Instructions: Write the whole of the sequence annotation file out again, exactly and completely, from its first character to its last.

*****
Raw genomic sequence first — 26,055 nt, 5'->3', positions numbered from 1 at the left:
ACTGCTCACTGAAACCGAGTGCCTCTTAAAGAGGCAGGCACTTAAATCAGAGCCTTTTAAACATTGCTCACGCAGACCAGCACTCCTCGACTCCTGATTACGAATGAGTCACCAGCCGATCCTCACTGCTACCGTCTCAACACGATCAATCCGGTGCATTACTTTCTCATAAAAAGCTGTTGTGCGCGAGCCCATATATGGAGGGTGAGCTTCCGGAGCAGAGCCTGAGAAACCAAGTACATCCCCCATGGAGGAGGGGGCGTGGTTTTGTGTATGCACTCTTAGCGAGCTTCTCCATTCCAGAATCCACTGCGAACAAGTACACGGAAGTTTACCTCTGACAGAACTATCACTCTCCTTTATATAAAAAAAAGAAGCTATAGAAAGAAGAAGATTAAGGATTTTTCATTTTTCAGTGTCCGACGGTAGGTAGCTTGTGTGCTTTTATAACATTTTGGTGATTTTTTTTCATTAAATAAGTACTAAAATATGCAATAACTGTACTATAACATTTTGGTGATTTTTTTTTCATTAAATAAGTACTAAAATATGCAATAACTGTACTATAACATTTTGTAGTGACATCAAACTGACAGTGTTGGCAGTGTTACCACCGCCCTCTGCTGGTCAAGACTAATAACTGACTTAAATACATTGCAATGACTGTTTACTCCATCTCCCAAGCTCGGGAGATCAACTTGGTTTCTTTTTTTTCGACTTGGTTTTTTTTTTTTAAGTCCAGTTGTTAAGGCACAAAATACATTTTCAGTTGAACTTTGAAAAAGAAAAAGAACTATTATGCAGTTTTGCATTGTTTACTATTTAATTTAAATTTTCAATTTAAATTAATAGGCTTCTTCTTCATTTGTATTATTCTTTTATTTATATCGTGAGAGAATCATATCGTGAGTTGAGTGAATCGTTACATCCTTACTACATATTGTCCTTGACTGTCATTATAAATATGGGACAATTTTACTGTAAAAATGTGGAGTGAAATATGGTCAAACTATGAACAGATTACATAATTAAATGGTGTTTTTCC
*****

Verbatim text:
Raw genomic sequence first — 26,055 nt, 5'->3', positions numbered from 1 at the left:
ACTGCTCACTGAAACCGAGTGCCTCTTAAAGAGGCAGGCACTTAAATCAGAGCCTTTTAAACATTGCTCACGCAGACCAGCACTCCTCGACTCCTGATTACGAATGAGTCACCAGCCGATCCTCACTGCTACCGTCTCAACACGATCAATCCGGTGCATTACTTTCTCATAAAAAGCTGTTGTGCGCGAGCCCATATATGGAGGGTGAGCTTCCGGAGCAGAGCCTGAGAAACCAAGTACATCCCCCATGGAGGAGGGGGCGTGGTTTTGTGTATGCACTCTTAGCGAGCTTCTCCATTCCAGAATCCACTGCGAACAAGTACACGGAAGTTTACCTCTGACAGAACTATCACTCTCCTTTATATAAAAAAAAGAAGCTATAGAAAGAAGAAGATTAAGGATTTTTCATTTTTCAGTGTCCGACGGTAGGTAGCTTGTGTGCTTTTATAACATTTTGGTGATTTTTTTTCATTAAATAAGTACTAAAATATGCAATAACTGTACTATAACATTTTGGTGATTTTTTTTTCATTAAATAAGTACTAAAATATGCAATAACTGTACTATAACATTTTGTAGTGACATCAAACTGACAGTGTTGGCAGTGTTACCACCGCCCTCTGCTGGTCAAGACTAATAACTGACTTAAATACATTGCAATGACTGTTTACTCCATCTCCCAAGCTCGGGAGATCAACTTGGTTTCTTTTTTTTCGACTTGGTTTTTTTTTTTTAAGTCCAGTTGTTAAGGCACAAAATACATTTTCAGTTGAACTTTGAAAAAGAAAAAGAACTATTATGCAGTTTTGCATTGTTTACTATTTAATTTAAATTTTCAATTTAAATTAATAGGCTTCTTCTTCATTTGTATTATTCTTTTATTTATATCGTGAGAGAATCATATCGTGAGTTGAGTGAATCGTTACATCCTTACTACATATTGTCCTTGACTGTCATTATAAATATGGGACAATTTTACTGTAAAAATGTGGAGTGAAATATGGTCAAACTATGAACAGATTACATAATTAAATGGTGTTTTTCC